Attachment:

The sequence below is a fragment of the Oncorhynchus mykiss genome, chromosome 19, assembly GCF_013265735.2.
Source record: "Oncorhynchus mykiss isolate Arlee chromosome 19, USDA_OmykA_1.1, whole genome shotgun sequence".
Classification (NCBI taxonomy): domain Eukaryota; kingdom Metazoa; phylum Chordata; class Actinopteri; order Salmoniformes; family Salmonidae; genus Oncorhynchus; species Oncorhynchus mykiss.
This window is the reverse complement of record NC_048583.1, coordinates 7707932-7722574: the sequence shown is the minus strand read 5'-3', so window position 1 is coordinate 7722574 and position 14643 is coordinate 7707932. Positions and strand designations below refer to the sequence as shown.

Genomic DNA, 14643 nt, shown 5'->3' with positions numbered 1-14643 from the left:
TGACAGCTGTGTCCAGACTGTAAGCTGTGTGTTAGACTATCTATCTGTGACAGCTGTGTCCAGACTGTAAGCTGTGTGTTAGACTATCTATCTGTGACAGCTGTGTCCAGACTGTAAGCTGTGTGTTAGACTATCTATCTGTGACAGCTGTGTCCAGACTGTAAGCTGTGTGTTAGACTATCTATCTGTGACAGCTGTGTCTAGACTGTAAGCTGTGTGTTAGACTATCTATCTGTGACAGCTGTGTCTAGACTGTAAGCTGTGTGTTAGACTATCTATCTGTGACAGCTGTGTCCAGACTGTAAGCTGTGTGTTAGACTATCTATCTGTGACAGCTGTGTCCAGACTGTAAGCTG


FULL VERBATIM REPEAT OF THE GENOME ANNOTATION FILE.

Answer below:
The sequence below is a fragment of the Oncorhynchus mykiss genome, chromosome 19, assembly GCF_013265735.2.
Source record: "Oncorhynchus mykiss isolate Arlee chromosome 19, USDA_OmykA_1.1, whole genome shotgun sequence".
Classification (NCBI taxonomy): domain Eukaryota; kingdom Metazoa; phylum Chordata; class Actinopteri; order Salmoniformes; family Salmonidae; genus Oncorhynchus; species Oncorhynchus mykiss.
This window is the reverse complement of record NC_048583.1, coordinates 7707932-7722574: the sequence shown is the minus strand read 5'-3', so window position 1 is coordinate 7722574 and position 14643 is coordinate 7707932. Positions and strand designations below refer to the sequence as shown.

Genomic DNA, 14643 nt, shown 5'->3' with positions numbered 1-14643 from the left:
TGACAGCTGTGTCCAGACTGTAAGCTGTGTGTTAGACTATCTATCTGTGACAGCTGTGTCCAGACTGTAAGCTGTGTGTTAGACTATCTATCTGTGACAGCTGTGTCCAGACTGTAAGCTGTGTGTTAGACTATCTATCTGTGACAGCTGTGTCCAGACTGTAAGCTGTGTGTTAGACTATCTATCTGTGACAGCTGTGTCTAGACTGTAAGCTGTGTGTTAGACTATCTATCTGTGACAGCTGTGTCTAGACTGTAAGCTGTGTGTTAGACTATCTATCTGTGACAGCTGTGTCCAGACTGTAAGCTGTGTGTTAGACTATCTATCTGTGACAGCTGTGTCCAGACTGTAAGCTG